Australia's developmental trajectory

Neoliberal or not?

Vaughan Higgins

Research output: Contribution to journalArticle

7 Citations (Scopus)
13 Downloads (Pure)

Abstract

General support is given for Weller and O'Neill's (2014) aim to question the influence of neoliberalism on political and economic change in Australia. However, their key proposition that Australia's developmental trajectory has never been neoliberal in intent or outcome is challenged. Critiqued also is Weller and O'Neill's use of a working definition of neoliberalism that fails to engage explicitly or sufficiently with theoretical perspectives on neoliberal governance. A governmentality approach is argued to offer a way forward in exploring how neoliberal and non-neoliberal rationalities and techniques articulate with one another as part of attempts to address specific problematizations of rule.
Original languageEnglish
Pages (from-to)161-164
Number of pages4
JournalDialogues in Human Geography
Volume4
Issue number2
DOIs
Publication statusPublished - 2014

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neoliberalism
trajectory
governmentality
political change
economic change
rationality
governance
economics

Cite this

Higgins, Vaughan. / Australia's developmental trajectory : Neoliberal or not?. In: Dialogues in Human Geography. 2014 ; Vol. 4, No. 2. pp. 161-164.
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title = "Australia's developmental trajectory: Neoliberal or not?",
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Australia's developmental trajectory : Neoliberal or not? / Higgins, Vaughan.

In: Dialogues in Human Geography, Vol. 4, No. 2, 2014, p. 161-164.

Research output: Contribution to journalArticle

TY - JOUR

T1 - Australia's developmental trajectory

T2 - Neoliberal or not?

AU - Higgins, Vaughan

N1 - Includes bibliographical references.

PY - 2014

Y1 - 2014

N2 - General support is given for Weller and O'Neill's (2014) aim to question the influence of neoliberalism on political and economic change in Australia. However, their key proposition that Australia's developmental trajectory has never been neoliberal in intent or outcome is challenged. Critiqued also is Weller and O'Neill's use of a working definition of neoliberalism that fails to engage explicitly or sufficiently with theoretical perspectives on neoliberal governance. A governmentality approach is argued to offer a way forward in exploring how neoliberal and non-neoliberal rationalities and techniques articulate with one another as part of attempts to address specific problematizations of rule.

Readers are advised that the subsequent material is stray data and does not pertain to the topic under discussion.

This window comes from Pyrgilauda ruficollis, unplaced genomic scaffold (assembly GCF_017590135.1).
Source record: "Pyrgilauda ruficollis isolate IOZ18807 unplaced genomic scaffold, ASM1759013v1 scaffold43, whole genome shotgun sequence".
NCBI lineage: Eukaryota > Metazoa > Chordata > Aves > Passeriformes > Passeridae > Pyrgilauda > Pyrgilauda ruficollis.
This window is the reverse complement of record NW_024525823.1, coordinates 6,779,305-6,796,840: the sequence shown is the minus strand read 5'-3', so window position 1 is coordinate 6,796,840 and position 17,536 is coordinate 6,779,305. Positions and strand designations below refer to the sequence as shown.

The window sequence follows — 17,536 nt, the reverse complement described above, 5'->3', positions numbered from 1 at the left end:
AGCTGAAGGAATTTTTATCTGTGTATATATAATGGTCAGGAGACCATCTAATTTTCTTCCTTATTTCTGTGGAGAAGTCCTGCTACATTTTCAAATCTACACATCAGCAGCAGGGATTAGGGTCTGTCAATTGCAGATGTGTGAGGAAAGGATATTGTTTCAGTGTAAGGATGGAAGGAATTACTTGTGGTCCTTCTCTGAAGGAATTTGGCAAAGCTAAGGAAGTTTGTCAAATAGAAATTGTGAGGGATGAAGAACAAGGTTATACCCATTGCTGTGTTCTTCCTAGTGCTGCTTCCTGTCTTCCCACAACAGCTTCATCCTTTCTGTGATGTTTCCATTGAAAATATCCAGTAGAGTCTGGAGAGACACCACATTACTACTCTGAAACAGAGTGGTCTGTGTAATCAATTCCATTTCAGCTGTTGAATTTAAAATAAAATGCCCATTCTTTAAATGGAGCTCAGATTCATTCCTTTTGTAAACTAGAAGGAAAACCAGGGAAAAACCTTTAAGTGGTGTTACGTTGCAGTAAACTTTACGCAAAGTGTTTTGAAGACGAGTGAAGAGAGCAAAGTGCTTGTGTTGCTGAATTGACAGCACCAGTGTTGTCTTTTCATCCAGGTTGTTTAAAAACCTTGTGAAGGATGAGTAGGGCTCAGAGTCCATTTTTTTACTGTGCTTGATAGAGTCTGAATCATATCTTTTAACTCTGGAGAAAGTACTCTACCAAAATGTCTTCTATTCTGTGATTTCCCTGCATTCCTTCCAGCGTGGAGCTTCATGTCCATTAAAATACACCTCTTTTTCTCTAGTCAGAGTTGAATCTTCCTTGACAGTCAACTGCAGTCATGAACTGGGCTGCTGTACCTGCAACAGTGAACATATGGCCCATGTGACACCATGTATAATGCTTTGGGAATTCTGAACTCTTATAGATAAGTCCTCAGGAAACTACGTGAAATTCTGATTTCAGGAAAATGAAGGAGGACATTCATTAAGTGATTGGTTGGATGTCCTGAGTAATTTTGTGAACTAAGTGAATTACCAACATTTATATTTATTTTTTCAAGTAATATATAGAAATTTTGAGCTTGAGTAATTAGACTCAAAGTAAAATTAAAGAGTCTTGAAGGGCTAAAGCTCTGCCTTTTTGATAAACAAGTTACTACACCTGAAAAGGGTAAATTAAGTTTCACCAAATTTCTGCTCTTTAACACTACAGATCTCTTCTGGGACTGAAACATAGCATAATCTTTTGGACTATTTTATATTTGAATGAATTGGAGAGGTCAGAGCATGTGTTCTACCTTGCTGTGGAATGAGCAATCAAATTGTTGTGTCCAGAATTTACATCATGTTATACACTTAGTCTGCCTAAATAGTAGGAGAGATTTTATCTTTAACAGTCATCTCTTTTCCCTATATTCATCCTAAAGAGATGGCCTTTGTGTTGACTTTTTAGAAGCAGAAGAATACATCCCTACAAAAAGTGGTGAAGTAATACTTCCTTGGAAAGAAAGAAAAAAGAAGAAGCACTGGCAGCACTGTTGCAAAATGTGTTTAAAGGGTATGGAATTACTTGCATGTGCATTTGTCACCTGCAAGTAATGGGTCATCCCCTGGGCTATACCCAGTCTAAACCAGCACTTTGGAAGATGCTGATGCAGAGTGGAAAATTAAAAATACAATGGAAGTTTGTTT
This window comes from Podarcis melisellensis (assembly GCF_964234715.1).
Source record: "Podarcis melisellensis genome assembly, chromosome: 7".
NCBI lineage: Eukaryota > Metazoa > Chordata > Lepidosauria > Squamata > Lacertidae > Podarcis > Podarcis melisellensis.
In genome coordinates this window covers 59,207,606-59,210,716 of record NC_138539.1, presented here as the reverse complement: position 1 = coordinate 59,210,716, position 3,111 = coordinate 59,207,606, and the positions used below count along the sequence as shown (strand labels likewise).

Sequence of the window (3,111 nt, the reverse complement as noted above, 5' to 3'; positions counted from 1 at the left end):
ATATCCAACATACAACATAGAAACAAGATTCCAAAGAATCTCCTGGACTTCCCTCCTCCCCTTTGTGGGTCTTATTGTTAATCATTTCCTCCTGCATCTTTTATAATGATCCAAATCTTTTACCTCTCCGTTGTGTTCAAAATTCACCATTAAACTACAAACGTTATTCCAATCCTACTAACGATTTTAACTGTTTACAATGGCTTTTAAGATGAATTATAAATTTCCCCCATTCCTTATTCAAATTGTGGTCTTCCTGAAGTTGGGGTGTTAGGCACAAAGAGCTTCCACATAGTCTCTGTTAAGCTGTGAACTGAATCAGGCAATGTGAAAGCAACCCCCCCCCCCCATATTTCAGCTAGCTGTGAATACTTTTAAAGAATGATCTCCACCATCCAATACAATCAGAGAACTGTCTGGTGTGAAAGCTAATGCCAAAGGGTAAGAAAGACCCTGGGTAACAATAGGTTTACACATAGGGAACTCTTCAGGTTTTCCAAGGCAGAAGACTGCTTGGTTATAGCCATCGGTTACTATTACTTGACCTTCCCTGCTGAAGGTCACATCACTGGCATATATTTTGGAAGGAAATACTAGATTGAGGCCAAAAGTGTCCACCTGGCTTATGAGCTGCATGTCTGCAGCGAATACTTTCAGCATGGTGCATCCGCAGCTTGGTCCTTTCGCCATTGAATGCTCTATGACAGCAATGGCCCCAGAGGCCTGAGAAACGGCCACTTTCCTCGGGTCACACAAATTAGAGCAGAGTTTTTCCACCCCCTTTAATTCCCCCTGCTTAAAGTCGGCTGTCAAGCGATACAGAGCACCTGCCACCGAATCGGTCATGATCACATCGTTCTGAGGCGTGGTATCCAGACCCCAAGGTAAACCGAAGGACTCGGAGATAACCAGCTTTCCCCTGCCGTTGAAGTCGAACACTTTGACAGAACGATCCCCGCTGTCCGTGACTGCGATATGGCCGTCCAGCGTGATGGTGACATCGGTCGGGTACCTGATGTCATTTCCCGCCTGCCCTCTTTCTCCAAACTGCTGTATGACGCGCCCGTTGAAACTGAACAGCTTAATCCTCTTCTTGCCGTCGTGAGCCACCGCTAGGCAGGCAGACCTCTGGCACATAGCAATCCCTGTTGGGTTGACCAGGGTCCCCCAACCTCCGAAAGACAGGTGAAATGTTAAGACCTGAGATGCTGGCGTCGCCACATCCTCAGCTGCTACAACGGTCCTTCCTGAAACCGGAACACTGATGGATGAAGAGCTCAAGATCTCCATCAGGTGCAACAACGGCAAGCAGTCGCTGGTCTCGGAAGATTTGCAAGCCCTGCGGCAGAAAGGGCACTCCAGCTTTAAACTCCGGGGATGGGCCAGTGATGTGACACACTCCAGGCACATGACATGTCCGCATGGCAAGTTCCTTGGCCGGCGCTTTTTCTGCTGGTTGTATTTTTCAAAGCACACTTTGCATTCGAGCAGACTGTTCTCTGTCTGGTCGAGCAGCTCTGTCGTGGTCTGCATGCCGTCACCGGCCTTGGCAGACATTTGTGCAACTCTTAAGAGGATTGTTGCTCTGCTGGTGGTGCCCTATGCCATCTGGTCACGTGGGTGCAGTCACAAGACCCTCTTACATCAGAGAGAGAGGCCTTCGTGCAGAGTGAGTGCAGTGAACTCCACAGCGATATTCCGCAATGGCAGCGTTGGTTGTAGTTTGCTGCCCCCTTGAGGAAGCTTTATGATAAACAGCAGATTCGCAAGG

AB - General support is given for Weller and O'Neill's (2014) aim to question the influence of neoliberalism on political and economic change in Australia. However, their key proposition that Australia's developmental trajectory has never been neoliberal in intent or outcome is challenged. Critiqued also is Weller and O'Neill's use of a working definition of neoliberalism that fails to engage explicitly or sufficiently with theoretical perspectives on neoliberal governance. A governmentality approach is argued to offer a way forward in exploring how neoliberal and non-neoliberal rationalities and techniques articulate with one another as part of attempts to address specific problematizations of rule.

KW - Australia

KW - Governmentality

KW - Hybrid governance

KW - Neoliberalism

U2 - 10.1177/2043820614536501

DO - 10.1177/2043820614536501

M3 - Article

VL - 4

SP - 161

EP - 164

JO - Dialogues in Human Geography

JF - Dialogues in Human Geography

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ER -